Pretreatment evaluations are based on:
- Doctor reputation and marketing activities,
- Office location and exterior appearance
- Staff demeanor and personal appearance
- Interior decor and cleanliness
- Responsiveness to questions
- The occurrence of criticism -- of previous dentistry or home care, of staff or of other patients
- Receptivity to insurance and payment plans.
In this age of growing consumerism, pretreatment patients increasingly insist that they be maximally informed about the procedures being proposed, presented with all the legitimate treatment options, be allowed to participate in treatment decisions, and be assured that the options chosen promise success.
In comparable unfamiliar situations, do we behave any differently? Probably not. We seek to be informed; we seek assurances of our safety, we seek reinforcement that the decisions being made are prudent and in our best interest. It is from such a mix of appearances and intangibles that prospective dental patients make their pretreatment assessments of quality and decide whether to proceed with treatment or to seek another opinion.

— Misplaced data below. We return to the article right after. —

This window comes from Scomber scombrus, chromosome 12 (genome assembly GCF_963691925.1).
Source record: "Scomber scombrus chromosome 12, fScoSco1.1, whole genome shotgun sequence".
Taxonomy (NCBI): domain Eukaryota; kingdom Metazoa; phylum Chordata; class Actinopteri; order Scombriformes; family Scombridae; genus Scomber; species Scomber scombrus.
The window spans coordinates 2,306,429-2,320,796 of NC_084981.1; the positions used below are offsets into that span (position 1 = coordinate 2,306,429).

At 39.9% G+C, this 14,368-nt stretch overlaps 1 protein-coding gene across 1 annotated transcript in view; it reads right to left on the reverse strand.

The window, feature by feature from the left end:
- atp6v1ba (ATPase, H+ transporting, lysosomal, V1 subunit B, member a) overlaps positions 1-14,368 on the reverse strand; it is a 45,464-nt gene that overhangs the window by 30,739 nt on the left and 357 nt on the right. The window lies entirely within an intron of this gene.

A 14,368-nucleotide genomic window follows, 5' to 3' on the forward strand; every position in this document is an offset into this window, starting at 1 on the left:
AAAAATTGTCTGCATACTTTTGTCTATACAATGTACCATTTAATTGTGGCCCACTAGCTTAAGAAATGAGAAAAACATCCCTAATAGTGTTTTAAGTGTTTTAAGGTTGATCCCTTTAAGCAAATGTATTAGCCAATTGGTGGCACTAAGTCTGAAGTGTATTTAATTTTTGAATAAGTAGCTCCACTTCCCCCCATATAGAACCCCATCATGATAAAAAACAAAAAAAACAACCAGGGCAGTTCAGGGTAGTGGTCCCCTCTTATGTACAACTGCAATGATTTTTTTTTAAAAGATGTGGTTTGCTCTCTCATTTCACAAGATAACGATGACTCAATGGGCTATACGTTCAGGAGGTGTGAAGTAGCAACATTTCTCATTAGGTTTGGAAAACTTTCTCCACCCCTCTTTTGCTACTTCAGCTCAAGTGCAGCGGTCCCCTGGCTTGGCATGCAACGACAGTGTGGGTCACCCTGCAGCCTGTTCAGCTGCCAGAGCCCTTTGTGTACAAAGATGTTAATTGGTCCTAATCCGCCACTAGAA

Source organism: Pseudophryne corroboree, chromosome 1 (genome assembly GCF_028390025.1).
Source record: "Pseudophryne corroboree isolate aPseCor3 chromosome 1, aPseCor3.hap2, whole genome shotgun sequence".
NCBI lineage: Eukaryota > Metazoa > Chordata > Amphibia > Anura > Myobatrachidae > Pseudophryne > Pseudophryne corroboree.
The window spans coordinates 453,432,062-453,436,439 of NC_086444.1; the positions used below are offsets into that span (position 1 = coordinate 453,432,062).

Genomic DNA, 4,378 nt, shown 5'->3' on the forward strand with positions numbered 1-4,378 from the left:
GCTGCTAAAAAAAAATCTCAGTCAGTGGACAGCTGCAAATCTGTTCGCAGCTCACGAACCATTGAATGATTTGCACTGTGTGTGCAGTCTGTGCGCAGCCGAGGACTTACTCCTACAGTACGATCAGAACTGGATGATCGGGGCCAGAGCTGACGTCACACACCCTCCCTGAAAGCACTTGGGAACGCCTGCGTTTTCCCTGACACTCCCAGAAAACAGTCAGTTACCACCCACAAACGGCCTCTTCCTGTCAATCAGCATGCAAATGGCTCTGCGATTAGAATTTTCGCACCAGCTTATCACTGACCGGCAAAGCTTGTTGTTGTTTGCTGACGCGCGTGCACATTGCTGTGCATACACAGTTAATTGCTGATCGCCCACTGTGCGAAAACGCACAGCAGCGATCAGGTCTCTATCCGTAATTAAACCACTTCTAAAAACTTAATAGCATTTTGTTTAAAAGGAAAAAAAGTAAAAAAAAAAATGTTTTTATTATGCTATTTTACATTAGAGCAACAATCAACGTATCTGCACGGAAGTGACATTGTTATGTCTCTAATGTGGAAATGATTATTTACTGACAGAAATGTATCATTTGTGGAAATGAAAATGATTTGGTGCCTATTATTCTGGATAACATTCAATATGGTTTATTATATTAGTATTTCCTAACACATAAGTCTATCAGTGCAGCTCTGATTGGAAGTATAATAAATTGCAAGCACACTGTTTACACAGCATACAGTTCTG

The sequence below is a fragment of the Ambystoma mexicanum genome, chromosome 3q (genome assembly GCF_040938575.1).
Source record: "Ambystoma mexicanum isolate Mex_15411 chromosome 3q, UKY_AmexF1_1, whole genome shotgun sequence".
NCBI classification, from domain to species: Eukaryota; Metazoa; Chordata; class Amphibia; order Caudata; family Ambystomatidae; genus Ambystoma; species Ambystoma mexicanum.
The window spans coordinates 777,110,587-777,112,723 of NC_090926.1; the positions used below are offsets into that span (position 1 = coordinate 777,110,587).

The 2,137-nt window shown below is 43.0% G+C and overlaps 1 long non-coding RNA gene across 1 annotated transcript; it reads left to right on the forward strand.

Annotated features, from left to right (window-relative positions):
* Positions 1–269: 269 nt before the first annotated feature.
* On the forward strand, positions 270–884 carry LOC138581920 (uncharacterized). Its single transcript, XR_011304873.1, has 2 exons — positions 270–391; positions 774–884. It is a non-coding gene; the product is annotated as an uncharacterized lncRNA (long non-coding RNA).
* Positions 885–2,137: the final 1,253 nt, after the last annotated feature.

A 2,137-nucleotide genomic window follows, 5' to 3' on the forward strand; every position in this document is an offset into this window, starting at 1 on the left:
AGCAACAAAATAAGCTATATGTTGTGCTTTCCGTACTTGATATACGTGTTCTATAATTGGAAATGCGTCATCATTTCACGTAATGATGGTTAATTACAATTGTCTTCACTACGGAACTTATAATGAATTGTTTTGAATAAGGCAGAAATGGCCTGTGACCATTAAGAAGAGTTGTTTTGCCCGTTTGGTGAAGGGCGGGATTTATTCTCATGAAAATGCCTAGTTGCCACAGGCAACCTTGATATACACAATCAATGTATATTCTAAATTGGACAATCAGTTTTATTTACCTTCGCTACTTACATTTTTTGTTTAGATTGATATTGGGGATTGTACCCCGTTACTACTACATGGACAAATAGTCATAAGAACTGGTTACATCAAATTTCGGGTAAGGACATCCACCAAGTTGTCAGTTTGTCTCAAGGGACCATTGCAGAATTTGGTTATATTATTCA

Patients' postoperative quality assessments similarly reflect non-technical evaluations: How does it feel? How does it look? How does it function? How long will it last? How much did it cost? How much did cousin Charley pay for a similar service? Was there discomfort with the procedures? Did the doctor and staff seem really concerned?
We judge quality based on what we know about and understand. Patients understand cleanliness and concern and pain and price. And from these assessments, patients decide to recommend the doctor to their friends and relatives.